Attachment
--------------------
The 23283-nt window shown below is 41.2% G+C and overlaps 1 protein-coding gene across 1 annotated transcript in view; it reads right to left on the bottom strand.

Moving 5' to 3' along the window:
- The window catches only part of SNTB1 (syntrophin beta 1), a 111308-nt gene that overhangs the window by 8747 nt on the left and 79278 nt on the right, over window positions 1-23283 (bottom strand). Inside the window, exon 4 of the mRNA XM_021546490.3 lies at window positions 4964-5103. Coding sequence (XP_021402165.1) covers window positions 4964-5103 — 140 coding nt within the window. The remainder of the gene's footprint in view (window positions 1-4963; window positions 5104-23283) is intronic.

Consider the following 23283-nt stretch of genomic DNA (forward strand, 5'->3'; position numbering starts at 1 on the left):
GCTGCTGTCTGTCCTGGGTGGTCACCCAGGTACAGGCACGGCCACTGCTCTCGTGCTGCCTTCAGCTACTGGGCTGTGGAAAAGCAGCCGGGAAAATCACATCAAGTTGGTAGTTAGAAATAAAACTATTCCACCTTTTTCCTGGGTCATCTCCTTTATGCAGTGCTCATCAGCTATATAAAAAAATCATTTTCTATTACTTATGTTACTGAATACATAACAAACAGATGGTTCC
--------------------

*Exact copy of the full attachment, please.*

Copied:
The 23283-nt window shown below is 41.2% G+C and overlaps 1 protein-coding gene across 1 annotated transcript in view; it reads right to left on the bottom strand.

Moving 5' to 3' along the window:
- The window catches only part of SNTB1 (syntrophin beta 1), a 111308-nt gene that overhangs the window by 8747 nt on the left and 79278 nt on the right, over window positions 1-23283 (bottom strand). Inside the window, exon 4 of the mRNA XM_021546490.3 lies at window positions 4964-5103. Coding sequence (XP_021402165.1) covers window positions 4964-5103 — 140 coding nt within the window. The remainder of the gene's footprint in view (window positions 1-4963; window positions 5104-23283) is intronic.

Consider the following 23283-nt stretch of genomic DNA (forward strand, 5'->3'; position numbering starts at 1 on the left):
GCTGCTGTCTGTCCTGGGTGGTCACCCAGGTACAGGCACGGCCACTGCTCTCGTGCTGCCTTCAGCTACTGGGCTGTGGAAAAGCAGCCGGGAAAATCACATCAAGTTGGTAGTTAGAAATAAAACTATTCCACCTTTTTCCTGGGTCATCTCCTTTATGCAGTGCTCATCAGCTATATAAAAAAATCATTTTCTATTACTTATGTTACTGAATACATAACAAACAGATGGTTCC